Sunday, October 4, 2009

Art Against the Clock

I've mentioned before that Mrs Hickory is of the artistic persuasion, spending many hours in a lab coat that used to be white, staring at a canvas on which some image which exists on a photograph in front of her, in the flesh or just in her only mind is slowly taking shape. At such times she mutters incomprehensible things about the fusing of perspective, the tonality of the brushstroke and the habit of a particular yellow to dry too orange. She constantly asks my advice about technical and aesthetic points- heaven knows why, but I try to be helpful.

A friend of ours organizes and helps to sponsor a speed-painting competition, where you take your canvas and have a few hours to produce a picture, which is then judged and prizes awarded. Many of the participants are professional or semi-professional artists, so the competition is pretty stiff, but I persuaded Mrs Hickory to take part, mainly as a new challenge and to get her a little exposure, but also because the exhibition and judging are held in a hotel attached to a vineyard, whose owner is very generous with the entertainment on these occasions.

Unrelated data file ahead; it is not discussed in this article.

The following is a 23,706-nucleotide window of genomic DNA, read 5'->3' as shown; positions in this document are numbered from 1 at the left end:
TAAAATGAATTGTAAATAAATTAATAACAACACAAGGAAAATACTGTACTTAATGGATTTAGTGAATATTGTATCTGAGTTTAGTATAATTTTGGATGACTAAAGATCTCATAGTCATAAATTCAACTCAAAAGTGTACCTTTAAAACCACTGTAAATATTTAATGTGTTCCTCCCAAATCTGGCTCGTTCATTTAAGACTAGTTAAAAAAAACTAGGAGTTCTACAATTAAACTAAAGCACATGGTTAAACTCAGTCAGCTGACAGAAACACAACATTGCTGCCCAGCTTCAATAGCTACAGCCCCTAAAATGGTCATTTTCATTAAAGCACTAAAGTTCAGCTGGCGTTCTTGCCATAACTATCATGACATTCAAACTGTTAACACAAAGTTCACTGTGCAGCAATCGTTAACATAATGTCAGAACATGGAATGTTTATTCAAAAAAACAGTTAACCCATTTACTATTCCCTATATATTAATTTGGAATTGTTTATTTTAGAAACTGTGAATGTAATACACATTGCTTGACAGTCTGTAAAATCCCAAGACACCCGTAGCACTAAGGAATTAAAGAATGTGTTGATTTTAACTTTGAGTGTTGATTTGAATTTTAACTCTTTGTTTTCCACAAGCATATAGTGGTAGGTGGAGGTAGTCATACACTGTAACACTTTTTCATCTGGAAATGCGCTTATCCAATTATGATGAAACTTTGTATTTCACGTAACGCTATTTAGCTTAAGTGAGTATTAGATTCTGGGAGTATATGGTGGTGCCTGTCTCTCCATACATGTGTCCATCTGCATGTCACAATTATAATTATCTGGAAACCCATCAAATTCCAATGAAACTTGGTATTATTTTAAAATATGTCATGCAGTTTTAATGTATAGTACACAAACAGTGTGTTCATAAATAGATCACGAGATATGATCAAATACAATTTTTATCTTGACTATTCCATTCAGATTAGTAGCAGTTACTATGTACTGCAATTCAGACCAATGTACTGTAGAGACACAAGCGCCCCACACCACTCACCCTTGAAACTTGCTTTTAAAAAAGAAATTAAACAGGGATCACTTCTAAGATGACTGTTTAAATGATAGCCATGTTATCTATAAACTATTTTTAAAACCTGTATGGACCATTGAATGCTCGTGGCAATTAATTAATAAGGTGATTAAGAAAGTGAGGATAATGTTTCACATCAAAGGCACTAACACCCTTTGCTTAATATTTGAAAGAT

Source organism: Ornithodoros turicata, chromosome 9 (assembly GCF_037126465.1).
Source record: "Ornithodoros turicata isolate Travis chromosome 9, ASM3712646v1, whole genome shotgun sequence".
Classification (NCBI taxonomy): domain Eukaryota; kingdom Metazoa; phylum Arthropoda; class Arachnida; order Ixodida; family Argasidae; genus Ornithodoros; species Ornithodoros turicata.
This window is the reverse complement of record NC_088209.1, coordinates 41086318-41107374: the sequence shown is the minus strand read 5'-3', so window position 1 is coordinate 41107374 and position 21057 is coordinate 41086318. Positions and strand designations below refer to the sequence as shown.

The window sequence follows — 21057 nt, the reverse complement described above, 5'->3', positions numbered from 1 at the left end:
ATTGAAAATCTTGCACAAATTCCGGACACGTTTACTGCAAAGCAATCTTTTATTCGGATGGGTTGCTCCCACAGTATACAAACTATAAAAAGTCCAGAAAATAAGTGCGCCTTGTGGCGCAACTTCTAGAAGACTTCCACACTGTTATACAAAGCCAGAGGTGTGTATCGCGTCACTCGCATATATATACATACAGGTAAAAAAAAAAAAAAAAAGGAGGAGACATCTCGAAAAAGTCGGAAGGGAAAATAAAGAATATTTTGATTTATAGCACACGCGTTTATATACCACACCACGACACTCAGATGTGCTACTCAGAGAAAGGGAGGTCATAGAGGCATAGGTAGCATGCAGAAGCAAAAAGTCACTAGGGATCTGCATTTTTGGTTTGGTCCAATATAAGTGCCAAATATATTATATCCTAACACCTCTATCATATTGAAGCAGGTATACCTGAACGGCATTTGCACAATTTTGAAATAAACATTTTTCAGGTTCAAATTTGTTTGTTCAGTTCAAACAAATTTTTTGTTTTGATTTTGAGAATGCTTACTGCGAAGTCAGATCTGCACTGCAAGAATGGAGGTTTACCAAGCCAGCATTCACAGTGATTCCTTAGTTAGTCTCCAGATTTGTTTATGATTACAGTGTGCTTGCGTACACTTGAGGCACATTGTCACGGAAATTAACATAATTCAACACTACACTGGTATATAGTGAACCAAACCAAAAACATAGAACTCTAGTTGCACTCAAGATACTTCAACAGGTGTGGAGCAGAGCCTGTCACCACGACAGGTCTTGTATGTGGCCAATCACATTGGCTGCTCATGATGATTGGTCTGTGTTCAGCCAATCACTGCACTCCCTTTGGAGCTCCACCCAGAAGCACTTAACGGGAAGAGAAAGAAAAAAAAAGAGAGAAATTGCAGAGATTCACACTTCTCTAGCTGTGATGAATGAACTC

While she painted, I offered moral support and attempted to answer her agonized questions intelligently, but I also took the bike for a couple of hours and went along the riverbank. There were painters everywhere, sometimes two or three at the same spot, pointing in different directions, their attention having been caught by different aspects of the same bit of countryside.

A few painted views of the hotel itself, and a couple went inside and painted details of the dining area and the bottles in the cellar. The winners were fairly predictable, since all of them are well known in the province and their styles are instantly recognizable, but everyone pretended not to take it too seriously.

The photo is of the winner, Ángel Pintado, with his painting. A quiet, shy chap you would never notice in a group, but his works sell for thousands.

Addendum: I realize the photo isn't very good, but that's the way it was.

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